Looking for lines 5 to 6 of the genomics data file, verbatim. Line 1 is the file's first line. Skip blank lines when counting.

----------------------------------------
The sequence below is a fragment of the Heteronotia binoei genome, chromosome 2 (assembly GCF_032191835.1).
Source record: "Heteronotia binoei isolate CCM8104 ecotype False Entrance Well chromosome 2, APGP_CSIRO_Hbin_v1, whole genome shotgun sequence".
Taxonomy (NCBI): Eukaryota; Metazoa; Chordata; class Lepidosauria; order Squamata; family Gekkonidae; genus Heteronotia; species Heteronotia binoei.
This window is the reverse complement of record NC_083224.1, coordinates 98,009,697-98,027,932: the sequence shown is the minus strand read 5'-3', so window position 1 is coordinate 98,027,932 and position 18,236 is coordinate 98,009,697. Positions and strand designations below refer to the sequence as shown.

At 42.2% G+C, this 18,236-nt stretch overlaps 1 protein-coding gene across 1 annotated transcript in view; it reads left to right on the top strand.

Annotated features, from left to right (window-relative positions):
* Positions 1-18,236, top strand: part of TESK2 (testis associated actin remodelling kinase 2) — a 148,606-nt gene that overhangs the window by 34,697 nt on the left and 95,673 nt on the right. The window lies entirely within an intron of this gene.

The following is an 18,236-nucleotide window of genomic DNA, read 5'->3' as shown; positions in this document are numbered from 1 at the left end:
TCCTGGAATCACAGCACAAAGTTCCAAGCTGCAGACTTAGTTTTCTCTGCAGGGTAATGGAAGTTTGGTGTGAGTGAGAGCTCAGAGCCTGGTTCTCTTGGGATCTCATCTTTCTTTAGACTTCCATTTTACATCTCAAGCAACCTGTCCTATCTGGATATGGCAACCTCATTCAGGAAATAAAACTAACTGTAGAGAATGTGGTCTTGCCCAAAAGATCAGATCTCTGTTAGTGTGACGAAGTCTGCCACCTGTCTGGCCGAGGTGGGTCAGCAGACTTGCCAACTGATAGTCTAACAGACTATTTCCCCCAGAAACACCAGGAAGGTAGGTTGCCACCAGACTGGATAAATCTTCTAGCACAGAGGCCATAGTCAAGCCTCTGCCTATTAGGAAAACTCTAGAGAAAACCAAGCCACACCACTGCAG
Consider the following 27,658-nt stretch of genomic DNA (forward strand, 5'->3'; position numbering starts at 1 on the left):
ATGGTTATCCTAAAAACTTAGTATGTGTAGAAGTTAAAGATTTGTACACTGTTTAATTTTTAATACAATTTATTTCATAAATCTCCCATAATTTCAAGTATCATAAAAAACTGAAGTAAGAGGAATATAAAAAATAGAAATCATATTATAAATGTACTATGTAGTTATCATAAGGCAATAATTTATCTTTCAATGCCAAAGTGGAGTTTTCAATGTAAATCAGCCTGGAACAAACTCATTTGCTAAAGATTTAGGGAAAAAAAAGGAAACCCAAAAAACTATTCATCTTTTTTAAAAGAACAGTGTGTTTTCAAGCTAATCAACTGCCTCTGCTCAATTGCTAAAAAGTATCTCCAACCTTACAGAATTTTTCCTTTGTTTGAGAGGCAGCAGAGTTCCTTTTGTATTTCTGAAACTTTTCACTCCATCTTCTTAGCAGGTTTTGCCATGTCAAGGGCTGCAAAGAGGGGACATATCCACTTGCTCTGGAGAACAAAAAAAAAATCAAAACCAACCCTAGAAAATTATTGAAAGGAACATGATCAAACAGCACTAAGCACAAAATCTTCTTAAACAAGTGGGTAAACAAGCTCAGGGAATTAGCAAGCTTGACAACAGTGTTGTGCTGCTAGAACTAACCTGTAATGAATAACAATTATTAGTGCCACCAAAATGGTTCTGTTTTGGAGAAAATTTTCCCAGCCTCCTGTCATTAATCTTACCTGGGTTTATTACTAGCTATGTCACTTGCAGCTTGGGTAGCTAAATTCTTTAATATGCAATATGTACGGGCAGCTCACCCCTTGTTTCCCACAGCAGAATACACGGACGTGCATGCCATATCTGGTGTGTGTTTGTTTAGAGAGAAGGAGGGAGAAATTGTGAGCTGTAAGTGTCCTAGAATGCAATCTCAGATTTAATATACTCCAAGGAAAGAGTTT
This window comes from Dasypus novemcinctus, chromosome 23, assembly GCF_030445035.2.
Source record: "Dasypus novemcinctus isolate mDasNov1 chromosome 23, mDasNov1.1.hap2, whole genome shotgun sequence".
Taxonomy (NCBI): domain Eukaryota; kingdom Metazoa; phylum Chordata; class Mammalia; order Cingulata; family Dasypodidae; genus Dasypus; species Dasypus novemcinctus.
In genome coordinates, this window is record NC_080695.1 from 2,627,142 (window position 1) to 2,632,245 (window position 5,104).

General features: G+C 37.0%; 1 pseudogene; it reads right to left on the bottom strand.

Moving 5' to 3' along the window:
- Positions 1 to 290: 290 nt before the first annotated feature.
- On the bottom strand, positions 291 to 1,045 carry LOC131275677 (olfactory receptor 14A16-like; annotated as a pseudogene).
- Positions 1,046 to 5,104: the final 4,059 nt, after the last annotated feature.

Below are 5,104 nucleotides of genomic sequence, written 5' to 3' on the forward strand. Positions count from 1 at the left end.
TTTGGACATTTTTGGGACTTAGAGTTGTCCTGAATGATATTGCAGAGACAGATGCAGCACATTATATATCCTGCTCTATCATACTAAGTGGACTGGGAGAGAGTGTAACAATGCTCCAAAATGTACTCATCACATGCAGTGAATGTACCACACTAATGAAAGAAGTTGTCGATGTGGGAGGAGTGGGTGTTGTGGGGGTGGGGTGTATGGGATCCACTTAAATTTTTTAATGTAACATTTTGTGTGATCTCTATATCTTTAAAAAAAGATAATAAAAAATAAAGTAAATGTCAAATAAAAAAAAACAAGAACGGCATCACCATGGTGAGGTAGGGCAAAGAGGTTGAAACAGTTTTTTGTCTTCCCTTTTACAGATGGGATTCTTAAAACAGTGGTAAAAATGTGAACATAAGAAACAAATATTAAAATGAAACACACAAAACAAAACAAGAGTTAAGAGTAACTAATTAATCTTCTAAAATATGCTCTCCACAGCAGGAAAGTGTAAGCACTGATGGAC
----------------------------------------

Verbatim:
At 42.2% G+C, this 18,236-nt stretch overlaps 1 protein-coding gene across 1 annotated transcript in view; it reads left to right on the top strand.

Annotated features, from left to right (window-relative positions):